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Taxation Law Research Assignment (40%) Word limit 1500 words maximum (excluding references) Due Date The assignment must be submitted by 5pm on Wednesday 5 February 2020 (both in hard copy to Law

Taxation Law: Research Assignment (40%)

Word limit: 1500 words maximum (excluding references)
Due Date: The assignment must be submitted by 5pm on Wednesday 5 February 2020 (both in hard copy to Law Reception (Level 3, CB05B) and online via Turnitin on UTSOnline).


Meg is a full-time interior design consultant employed by a large interior design firm CreativeCo Ltd. She is an Australian resident for tax purposes. Meg’s main duties are toprovide advice to clients, and to develop functional and aesthetically-enhancing designs for the interior of buildings. CreativeCo Ltd pays Meg a salary of $90,000 per year.

CreativeCo Ltd provides Meg with a leather briefcase (valued at $500) and a set of professional design tools (valued at $200) to use for her work, however does not provide Meg with an office. She lives in Darlinghurst where she uses a spare room at home as her home office which is the base of her consulting operations, where she prepares advice and designs for clients. The home office takes up about 20% of the floor area of the house. She uses the home office exclusively for her design work.

During the 2018/19 year, Meg incurs expenses of $30,000 for interest on her home loan and $3,000 for insurance, in relation to her entire home in Darlinghurst. During the2018/19 income year, Meg’s additional heating, cooling andlighting expenses incurred as a result of working from home are $2,000. She also spends $1,000 on work-related phone and internet expenses.

For the 2018/19 year of income, Meg pays $700 membership fees for her membership of the Interior Designers Association of Australia, and $500 for subscriptions to Interior Design journals.

On 1 August 2018, Meg paid $12,000 for a new piece of design equipment for her home office. The equipment has an effective life of four (4) years and is used exclusively for her design work. On 1 August 2018, Meg also purchased a lamp for $300 for her home office.

In July 2018, Meg also commenced a Master of Business Administration (MBA) degree at university, as she hopes to move into a management role (and away from an interior

design role) in the future. During the 2018/19 year of income, she incurred $6,000 for course fees and $700 for textbooks.

Meg is occasionally required to travel to client premises to provide on-site advice andinspect the interior of buildings and afterwards she travels directly home from the client’soffices. During the 2018/19 year of income, she incurs travel expenses of $4,000 in travelling from home to client premises and back home again. She is required, by heremployer, to wear “all black” clothing when meeting with clients. During the 2018/19 yearof income, she spends $700 on “all black” skirts, trousers, and tops to wear to client meetings.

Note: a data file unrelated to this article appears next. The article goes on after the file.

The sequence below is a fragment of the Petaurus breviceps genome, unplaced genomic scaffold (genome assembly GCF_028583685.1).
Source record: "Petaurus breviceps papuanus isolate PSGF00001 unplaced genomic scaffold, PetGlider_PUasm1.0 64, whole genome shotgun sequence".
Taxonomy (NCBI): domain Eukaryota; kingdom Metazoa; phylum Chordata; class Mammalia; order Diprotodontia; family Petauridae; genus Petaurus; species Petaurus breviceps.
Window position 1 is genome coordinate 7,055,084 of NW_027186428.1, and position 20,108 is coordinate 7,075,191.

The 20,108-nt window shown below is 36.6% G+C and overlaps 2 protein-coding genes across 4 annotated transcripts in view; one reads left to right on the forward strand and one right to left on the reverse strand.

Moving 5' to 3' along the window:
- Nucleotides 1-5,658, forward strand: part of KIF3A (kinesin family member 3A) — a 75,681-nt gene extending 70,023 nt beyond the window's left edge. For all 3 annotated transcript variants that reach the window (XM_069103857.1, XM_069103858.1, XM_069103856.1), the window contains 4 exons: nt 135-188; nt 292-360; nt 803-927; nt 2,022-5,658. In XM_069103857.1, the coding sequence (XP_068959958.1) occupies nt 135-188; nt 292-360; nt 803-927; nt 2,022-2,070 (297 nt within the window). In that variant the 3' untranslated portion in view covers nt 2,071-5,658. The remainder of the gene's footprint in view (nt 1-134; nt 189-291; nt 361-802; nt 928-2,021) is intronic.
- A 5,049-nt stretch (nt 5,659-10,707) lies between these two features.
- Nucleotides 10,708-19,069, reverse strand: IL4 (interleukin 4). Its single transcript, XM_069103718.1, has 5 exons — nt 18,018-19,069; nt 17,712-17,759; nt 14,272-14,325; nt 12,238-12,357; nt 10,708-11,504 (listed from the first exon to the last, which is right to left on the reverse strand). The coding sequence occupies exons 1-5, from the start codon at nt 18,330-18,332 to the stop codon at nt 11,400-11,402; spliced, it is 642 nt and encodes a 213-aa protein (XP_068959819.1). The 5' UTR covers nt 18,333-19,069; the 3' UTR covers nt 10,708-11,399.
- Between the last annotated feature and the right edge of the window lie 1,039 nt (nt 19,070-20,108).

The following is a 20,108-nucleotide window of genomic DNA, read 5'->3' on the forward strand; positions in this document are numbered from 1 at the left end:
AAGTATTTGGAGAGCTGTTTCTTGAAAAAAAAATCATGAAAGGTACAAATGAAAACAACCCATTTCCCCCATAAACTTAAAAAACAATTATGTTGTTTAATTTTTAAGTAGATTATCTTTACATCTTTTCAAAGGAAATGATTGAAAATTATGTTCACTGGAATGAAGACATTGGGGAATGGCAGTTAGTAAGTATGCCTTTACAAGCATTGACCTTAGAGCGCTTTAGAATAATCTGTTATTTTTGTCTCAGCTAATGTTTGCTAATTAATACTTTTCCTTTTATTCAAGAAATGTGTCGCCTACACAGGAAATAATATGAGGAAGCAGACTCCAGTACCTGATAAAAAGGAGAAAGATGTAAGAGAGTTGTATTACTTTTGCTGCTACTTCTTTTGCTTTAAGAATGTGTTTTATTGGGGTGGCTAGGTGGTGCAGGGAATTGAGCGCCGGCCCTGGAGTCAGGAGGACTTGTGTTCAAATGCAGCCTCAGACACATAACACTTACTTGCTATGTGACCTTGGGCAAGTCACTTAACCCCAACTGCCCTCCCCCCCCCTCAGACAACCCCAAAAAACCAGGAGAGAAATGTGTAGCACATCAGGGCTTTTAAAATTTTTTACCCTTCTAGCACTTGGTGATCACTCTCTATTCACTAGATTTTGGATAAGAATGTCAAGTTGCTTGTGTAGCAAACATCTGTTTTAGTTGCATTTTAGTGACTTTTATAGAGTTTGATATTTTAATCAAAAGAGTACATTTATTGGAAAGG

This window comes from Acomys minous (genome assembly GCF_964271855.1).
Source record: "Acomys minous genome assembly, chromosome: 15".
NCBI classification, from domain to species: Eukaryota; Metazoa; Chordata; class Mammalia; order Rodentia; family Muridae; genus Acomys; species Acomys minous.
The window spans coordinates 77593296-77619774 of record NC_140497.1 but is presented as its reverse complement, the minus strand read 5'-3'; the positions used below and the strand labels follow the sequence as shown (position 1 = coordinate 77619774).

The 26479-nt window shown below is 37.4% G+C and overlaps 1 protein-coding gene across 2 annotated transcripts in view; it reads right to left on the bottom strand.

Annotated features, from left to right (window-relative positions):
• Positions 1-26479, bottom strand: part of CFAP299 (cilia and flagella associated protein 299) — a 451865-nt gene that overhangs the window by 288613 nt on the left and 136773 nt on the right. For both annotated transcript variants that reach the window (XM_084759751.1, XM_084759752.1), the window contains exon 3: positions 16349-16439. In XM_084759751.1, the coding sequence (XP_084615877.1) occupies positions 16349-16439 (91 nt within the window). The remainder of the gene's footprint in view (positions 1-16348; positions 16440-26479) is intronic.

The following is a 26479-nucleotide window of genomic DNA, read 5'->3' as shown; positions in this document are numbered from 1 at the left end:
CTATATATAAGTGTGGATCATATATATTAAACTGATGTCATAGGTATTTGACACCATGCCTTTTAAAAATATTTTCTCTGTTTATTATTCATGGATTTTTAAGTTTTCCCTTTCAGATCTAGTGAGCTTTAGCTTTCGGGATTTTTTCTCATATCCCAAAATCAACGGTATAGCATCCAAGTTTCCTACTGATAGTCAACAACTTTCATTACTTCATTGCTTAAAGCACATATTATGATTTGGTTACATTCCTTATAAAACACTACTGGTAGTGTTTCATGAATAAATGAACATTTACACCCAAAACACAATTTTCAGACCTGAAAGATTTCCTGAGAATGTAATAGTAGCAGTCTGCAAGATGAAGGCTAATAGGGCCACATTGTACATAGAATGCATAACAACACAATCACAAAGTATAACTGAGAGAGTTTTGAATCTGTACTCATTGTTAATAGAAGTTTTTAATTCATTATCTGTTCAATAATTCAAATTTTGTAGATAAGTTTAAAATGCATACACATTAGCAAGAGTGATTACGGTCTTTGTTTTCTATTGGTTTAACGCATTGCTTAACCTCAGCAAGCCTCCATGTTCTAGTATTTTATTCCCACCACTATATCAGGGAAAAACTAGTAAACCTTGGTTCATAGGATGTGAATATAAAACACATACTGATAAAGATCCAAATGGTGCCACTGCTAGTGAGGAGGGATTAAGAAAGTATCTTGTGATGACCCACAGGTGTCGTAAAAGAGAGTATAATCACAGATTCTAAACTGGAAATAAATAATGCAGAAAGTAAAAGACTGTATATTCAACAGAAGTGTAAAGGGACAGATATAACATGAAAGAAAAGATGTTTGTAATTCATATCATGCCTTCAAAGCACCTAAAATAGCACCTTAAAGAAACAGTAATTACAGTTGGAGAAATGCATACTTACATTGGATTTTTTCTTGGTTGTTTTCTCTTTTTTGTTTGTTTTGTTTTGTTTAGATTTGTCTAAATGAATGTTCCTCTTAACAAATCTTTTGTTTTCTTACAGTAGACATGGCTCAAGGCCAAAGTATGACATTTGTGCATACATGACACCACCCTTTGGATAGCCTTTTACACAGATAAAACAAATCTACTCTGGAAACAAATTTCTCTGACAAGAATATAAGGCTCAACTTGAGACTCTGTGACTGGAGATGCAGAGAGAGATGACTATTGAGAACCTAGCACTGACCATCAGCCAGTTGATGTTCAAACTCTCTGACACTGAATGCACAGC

Meg also owns an investment property in Chippendale, which she purchased in 2015 for $200,000. The annual rent from the property is $25,000 and the annual expenses for the property have been fairly steady- around $2,000 for insurance, $3000 for agent’s fees,and $25,000 for various other expenses in relation to the property. In addition to these expenses, in December 2018, Meg discovers that the swimming pool on the Chippendale property is leaking. In January 2019, Meg arranges for her brother Sam, who is a builder, to fix the holes in the pool lining. Meg pays Sam $10,000 for the work (the market rate for the work is $3,000).

In February 2019, while exploring some local sales, Meg came across a good bargain and purchased a 120-year old, antique bedroom furniture set for $1,550 (comprising a bed (value $450), 2 bedside tables (value $350 each) and a chest of drawers(value $400). A few weeks later she received an offer of $4,400 for the set. She negotiated with the purchaser and sold each item separately ($2,000 for the bed, $700 for each bedside table, and $1,000 for the chest of drawers).


Advise Meg regarding the tax implications to her, arising from the above facts, in relation to the 2018/19 year of income. In your answer, make sure you consider the potential assessability for income tax purposes to Meg of any of the above events, and the availability of a tax deduction for any expenses incurred. Also make sure that you apply the HIRAC methodology and refer to any relevant cases, legislative provisions, tax rulings and principles of tax law.

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Feb 10 2020 View more View Less

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